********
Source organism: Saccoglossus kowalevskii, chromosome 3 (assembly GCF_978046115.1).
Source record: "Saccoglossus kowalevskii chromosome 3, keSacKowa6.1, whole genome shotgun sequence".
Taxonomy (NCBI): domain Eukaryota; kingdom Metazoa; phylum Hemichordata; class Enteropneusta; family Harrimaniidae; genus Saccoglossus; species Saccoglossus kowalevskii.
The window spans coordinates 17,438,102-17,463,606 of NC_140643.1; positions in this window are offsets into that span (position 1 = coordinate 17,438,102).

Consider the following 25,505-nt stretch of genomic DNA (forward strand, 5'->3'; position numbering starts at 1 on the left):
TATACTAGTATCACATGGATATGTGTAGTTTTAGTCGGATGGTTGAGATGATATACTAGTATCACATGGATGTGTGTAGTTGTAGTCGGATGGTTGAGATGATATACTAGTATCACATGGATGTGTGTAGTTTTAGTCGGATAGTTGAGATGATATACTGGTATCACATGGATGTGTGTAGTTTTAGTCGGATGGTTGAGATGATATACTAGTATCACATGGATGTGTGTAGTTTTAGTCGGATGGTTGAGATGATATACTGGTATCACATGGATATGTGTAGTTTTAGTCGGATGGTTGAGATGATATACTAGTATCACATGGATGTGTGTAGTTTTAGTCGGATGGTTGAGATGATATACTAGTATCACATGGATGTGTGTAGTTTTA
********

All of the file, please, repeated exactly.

Source organism: Saccoglossus kowalevskii, chromosome 3 (assembly GCF_978046115.1).
Source record: "Saccoglossus kowalevskii chromosome 3, keSacKowa6.1, whole genome shotgun sequence".
Taxonomy (NCBI): domain Eukaryota; kingdom Metazoa; phylum Hemichordata; class Enteropneusta; family Harrimaniidae; genus Saccoglossus; species Saccoglossus kowalevskii.
The window spans coordinates 17,438,102-17,463,606 of NC_140643.1; positions in this window are offsets into that span (position 1 = coordinate 17,438,102).

Consider the following 25,505-nt stretch of genomic DNA (forward strand, 5'->3'; position numbering starts at 1 on the left):
TATACTAGTATCACATGGATATGTGTAGTTTTAGTCGGATGGTTGAGATGATATACTAGTATCACATGGATGTGTGTAGTTGTAGTCGGATGGTTGAGATGATATACTAGTATCACATGGATGTGTGTAGTTTTAGTCGGATAGTTGAGATGATATACTGGTATCACATGGATGTGTGTAGTTTTAGTCGGATGGTTGAGATGATATACTAGTATCACATGGATGTGTGTAGTTTTAGTCGGATGGTTGAGATGATATACTGGTATCACATGGATATGTGTAGTTTTAGTCGGATGGTTGAGATGATATACTAGTATCACATGGATGTGTGTAGTTTTAGTCGGATGGTTGAGATGATATACTAGTATCACATGGATGTGTGTAGTTTTA